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What is the U-factor?

The U-factor, or U-value, is a term much used by savvy builders, but what does it mean and how big a role does it play? Let's find out.

The U-factor is the measure of a material's thermal insulating properties. The lower the U-factor, the better the material is at insulating, because the U-factor actually measures how much energy you lose. If you're not afraid of seeming like a bit of a know-it-all, you can call it the 'heat transfer coefficient'.

How is the U-factor calculated?

You can in theory calculate the U-factor for all types of materials, but the term is most often used in connection with windows and doors. If you want to, it's possible to calculate how much energy loss you’ll experience with a high U-factor compared to a low one. All you need to know for the equation is how big the windows are and the difference between the outside and inside temperature. You then multiply the area in square metres and the temperature difference by the U-factor. If you don't want to use a calculator, there are apps you can download to do this.

It's more difficult to calculate how cold it will actually be inside the house during the years the windows will be in there and in practice there are probably few homeowners who do these calculations. However, it's good to at least understand the principle.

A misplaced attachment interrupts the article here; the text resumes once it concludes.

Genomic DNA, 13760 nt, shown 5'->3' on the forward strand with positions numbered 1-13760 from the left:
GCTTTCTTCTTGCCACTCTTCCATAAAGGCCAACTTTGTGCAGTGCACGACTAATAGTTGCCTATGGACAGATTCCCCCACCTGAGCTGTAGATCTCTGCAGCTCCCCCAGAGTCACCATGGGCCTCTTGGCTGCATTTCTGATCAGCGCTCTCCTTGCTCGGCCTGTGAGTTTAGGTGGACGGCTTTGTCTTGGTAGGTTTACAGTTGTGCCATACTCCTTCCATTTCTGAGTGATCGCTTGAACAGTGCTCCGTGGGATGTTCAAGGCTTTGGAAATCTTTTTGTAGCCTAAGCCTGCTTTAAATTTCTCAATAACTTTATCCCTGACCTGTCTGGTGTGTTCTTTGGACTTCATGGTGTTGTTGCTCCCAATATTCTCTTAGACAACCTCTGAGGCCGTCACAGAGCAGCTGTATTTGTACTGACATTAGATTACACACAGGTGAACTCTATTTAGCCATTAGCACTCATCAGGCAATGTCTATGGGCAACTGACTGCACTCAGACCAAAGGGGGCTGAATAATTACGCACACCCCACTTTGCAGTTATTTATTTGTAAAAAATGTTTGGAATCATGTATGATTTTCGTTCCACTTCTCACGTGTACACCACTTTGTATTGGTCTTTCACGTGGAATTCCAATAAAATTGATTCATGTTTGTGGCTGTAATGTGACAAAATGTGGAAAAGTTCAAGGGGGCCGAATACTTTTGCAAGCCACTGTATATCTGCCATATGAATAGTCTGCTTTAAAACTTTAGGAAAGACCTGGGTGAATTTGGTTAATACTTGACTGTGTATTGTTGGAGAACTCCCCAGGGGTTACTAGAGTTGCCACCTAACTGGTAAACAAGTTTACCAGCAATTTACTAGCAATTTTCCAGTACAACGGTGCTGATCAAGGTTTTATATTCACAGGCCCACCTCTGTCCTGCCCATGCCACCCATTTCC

A good window should keep the cold air outside and the hot air inside. In windows with a higher U-factor, it will feel colder when it's cold outside. This can become so noticeable inside the house that you can easily check it by standing by   a window and feeling the cold coming off the glass surface of the window. If it's not noticeable by the temperature, it's guaranteed to be noticeable in your electricity bill. Just like with poor insulation in walls, floors and ceilings, it's more expensive to heat a house whose doors and windows have a high U-factor.

Is it time to change the windows?

Why not just replace all the windows with new ones with a low U-factor? In theory it's a win for both your wallet and the environment, right? Sadly, it's not that simple. In older houses, it's difficult to recoup an investment in new windows with a lower U-factor, because unless the rest of the house is well insulated, it makes little difference to switch to windows that are better insulators. It's a bit like putting on warm boots in Antarctica so as not to freeze to death, while wearing shorts and no shirt. Replacing windows also costs money, even if you do the work yourself.

When buying/building new, however, it's often worth giving the windows' U-value a thought. In a new, well-insulated house that will be heated in winter, you should aim for windows and doors with a U-factor of 1-1.4. Especially if it's going to be in a cold location up in the north. If the house is mainly used in the summer, you can use your time and money for something else.

Polhus often has a U-factor of 1.1 on windows and doors in the larger houses, and so meets the requirements by a good margin. This is especially important in houses with large glass sections because windows with poor insulating properties risk becoming a costly waste of energy. However, there are also cheaper options with a higher U-factor and thinner walls. These are fine for people who only want a summer house, as it's unnecessary to spend money on something that's not necessary.